The Volkswagen XL1 is back in the news, and this time it’s brought a friend: the Ferrari of the motorcycle world, Ducati.
The XL1 was originally designed as the ultimate eco car, with initial reports claiming 261 mpg. This unbelievable claim turned out to be just that, because in initial testing it only managed 160 mpg. That said, being able to get from Digital Trends headquarters in Portland to Seattle’s Space Needle on $5 of gas is still pretty impressive. I am glad, however, VW has decided to see how fast it can make the XL1 get there.
As part of the VW Group’s campaign to purchase every other company that makes vehicles, it acquired Ducati in April of 2012. This stupendously complicated series of transactions that technically made the Italian superbike maker a subsidiary of Audi is starting to bear fruit.
The German tabloid Die Bild-Zeitung recently released news that VW designed a performance version of the XL1 called the ‘XL1 Sport,’ fitted with the 190-horsepower 1.2 liter two-cylinder engine from its amazing Panigale sport bike. That may not sound like that much but remember the XL1 only weighs 1750 pounds. To put that in perspective, it’s just slightly less than the starting line of my beloved Seattle Seahawks.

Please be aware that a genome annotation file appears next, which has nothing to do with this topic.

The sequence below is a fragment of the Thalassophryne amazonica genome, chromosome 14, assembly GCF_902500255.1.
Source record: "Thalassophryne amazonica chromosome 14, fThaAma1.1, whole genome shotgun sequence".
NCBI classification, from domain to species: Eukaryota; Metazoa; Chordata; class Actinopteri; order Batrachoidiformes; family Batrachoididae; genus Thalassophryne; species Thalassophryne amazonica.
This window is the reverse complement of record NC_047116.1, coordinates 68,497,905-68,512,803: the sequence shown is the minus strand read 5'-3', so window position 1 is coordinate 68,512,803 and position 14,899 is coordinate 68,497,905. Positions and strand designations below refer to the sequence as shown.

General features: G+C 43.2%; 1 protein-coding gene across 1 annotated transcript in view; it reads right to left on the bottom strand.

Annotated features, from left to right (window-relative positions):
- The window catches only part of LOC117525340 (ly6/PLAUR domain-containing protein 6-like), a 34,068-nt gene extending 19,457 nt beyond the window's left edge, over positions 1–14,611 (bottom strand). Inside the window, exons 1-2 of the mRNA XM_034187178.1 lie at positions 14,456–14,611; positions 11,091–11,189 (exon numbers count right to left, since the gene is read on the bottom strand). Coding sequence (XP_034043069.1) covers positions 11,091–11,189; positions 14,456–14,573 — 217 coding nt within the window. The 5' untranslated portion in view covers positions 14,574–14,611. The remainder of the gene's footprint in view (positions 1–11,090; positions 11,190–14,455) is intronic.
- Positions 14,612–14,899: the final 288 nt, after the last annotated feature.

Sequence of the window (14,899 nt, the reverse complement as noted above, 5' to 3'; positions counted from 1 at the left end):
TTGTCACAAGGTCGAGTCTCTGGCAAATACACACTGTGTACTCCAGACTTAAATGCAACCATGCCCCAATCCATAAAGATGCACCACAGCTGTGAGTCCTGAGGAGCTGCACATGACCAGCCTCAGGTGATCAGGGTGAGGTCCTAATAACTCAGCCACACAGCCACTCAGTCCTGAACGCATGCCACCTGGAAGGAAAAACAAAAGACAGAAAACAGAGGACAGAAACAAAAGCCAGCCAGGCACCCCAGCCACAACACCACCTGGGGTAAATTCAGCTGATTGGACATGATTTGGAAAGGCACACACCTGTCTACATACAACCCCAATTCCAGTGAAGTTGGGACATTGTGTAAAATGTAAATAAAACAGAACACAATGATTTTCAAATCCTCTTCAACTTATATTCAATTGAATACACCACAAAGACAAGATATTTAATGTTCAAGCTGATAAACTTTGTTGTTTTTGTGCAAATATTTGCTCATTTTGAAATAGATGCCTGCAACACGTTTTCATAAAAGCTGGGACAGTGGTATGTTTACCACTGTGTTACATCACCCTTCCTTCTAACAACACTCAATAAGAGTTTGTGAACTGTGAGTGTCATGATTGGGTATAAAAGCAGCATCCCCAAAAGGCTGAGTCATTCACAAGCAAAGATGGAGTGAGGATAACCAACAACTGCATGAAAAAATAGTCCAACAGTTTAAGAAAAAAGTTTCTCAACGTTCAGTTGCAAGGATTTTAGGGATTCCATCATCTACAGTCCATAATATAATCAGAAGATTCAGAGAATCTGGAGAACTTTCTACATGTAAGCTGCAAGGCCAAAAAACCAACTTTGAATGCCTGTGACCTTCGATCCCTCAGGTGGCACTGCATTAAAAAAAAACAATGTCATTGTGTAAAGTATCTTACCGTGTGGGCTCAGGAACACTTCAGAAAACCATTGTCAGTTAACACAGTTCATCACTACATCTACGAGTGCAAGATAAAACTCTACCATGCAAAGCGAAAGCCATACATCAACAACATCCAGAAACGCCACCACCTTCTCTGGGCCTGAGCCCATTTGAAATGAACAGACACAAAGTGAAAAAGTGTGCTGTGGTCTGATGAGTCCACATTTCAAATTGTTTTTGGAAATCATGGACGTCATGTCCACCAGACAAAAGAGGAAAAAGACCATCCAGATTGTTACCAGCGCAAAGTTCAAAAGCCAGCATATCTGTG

What’s more; the XL1 is reputedly the slipperiest production car ever made with a drag coefficient of only 0.19. That’s less drag than you find on most fish, and certainly a lot less than all those linemen.
With this kind of power, aerodynamics, and lightweight bodywork, the XL1 could very easily be a baby supercar that still gets 60 plus mpg. Besides it looks like what you would expect an Audi R8 to give birth to if it made love to a light cycle from Tron.
Personally, I really hope the folks at Volkswagen make this happen. How often do you get the technical brilliance a German hypermiler married to passion and danger of a fire-spitting Italian superbike?
Let’s just hope VW Chairman Ferdinand Piech is a Digital Trends reader.
Top image courtesy of Die Bild-Zeitung
- Volkswagen and Nvidia want to imbue future cars with artificial intelligence
- The 2019 Arteon is a bold departure from Volkswagen’s staid design norm
- Volkswagen’s electric I.D. Crozz will go into production in 2019
- The limited-edition 2018 Volkswagen Passat GT wants to be a grown-up GTI
- It’s deja vu as Daimler is hit with claims of cheating emissions tests